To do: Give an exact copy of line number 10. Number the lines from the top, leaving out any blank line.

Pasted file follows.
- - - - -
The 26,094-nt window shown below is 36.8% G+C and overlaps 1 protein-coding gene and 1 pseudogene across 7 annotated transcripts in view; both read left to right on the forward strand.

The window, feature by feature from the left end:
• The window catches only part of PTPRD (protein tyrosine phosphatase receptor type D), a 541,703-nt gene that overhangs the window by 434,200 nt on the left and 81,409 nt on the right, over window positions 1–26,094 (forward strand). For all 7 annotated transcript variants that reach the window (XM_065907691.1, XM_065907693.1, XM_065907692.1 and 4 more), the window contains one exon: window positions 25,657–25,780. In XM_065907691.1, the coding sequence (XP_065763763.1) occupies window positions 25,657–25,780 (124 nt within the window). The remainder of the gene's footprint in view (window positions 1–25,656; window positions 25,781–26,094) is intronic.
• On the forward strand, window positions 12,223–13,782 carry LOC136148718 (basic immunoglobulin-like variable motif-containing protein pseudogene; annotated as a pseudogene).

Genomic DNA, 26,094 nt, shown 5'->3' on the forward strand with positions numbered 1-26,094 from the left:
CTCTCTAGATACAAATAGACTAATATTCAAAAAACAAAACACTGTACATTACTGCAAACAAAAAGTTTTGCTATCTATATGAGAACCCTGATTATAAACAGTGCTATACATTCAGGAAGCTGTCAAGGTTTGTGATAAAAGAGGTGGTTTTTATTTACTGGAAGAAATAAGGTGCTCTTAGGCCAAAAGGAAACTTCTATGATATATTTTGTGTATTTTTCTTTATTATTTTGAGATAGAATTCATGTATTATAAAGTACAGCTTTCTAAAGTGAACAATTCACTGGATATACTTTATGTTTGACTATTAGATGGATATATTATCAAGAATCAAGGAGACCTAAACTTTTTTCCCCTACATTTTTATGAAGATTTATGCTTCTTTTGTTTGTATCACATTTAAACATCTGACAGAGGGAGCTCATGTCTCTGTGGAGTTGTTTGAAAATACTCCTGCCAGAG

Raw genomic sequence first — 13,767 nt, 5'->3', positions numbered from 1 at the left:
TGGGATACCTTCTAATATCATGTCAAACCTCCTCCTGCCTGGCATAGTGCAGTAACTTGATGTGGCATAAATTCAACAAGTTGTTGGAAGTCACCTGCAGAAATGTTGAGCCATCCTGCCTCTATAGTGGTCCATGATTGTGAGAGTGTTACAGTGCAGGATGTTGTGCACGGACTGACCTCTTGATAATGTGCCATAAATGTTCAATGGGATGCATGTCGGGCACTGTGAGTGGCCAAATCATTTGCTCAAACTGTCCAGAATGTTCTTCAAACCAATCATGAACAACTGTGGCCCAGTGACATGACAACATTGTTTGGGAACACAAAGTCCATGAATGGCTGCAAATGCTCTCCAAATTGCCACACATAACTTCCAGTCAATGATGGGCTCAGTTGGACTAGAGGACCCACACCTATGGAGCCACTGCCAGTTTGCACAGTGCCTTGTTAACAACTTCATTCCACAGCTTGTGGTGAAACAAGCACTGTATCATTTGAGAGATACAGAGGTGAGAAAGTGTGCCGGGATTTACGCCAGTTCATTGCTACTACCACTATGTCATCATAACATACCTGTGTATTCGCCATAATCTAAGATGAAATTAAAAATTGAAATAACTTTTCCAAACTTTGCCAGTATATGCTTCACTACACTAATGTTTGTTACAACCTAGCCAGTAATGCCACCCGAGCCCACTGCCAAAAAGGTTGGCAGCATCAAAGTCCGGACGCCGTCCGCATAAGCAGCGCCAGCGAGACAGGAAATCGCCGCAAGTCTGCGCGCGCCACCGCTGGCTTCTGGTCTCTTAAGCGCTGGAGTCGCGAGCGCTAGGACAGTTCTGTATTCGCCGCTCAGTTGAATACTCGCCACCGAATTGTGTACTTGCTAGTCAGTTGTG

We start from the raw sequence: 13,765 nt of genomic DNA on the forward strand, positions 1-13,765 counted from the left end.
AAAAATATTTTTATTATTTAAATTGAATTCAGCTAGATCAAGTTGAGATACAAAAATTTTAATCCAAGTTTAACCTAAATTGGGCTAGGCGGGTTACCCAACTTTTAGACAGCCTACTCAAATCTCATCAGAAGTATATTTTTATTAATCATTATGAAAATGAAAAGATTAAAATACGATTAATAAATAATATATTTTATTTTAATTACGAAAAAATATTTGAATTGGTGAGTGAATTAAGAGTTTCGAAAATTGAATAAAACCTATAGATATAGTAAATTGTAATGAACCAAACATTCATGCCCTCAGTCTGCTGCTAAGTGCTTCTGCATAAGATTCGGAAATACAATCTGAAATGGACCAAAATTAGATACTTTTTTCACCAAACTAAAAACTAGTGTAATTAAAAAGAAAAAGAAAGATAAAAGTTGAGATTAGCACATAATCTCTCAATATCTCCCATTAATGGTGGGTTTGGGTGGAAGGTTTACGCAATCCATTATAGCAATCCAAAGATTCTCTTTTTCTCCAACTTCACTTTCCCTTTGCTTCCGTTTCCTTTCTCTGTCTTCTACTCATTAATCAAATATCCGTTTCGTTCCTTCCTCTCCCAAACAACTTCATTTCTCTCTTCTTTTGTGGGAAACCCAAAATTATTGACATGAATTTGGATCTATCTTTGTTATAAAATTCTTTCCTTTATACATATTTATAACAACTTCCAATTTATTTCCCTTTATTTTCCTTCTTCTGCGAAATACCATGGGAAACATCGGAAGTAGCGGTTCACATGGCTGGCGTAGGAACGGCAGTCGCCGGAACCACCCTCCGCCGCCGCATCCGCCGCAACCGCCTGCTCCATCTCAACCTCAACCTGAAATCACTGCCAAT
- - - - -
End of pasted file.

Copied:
AAAAATATTTTTATTATTTAAATTGAATTCAGCTAGATCAAGTTGAGATACAAAAATTTTAATCCAAGTTTAACCTAAATTGGGCTAGGCGGGTTACCCAACTTTTAGACAGCCTACTCAAATCTCATCAGAAGTATATTTTTATTAATCATTATGAAAATGAAAAGATTAAAATACGATTAATAAATAATATATTTTATTTTAATTACGAAAAAATATTTGAATTGGTGAGTGAATTAAGAGTTTCGAAAATTGAATAAAACCTATAGATATAGTAAATTGTAATGAACCAAACATTCATGCCCTCAGTCTGCTGCTAAGTGCTTCTGCATAAGATTCGGAAATACAATCTGAAATGGACCAAAATTAGATACTTTTTTCACCAAACTAAAAACTAGTGTAATTAAAAAGAAAAAGAAAGATAAAAGTTGAGATTAGCACATAATCTCTCAATATCTCCCATTAATGGTGGGTTTGGGTGGAAGGTTTACGCAATCCATTATAGCAATCCAAAGATTCTCTTTTTCTCCAACTTCACTTTCCCTTTGCTTCCGTTTCCTTTCTCTGTCTTCTACTCATTAATCAAATATCCGTTTCGTTCCTTCCTCTCCCAAACAACTTCATTTCTCTCTTCTTTTGTGGGAAACCCAAAATTATTGACATGAATTTGGATCTATCTTTGTTATAAAATTCTTTCCTTTATACATATTTATAACAACTTCCAATTTATTTCCCTTTATTTTCCTTCTTCTGCGAAATACCATGGGAAACATCGGAAGTAGCGGTTCACATGGCTGGCGTAGGAACGGCAGTCGCCGGAACCACCCTCCGCCGCCGCATCCGCCGCAACCGCCTGCTCCATCTCAACCTCAACCTGAAATCACTGCCAAT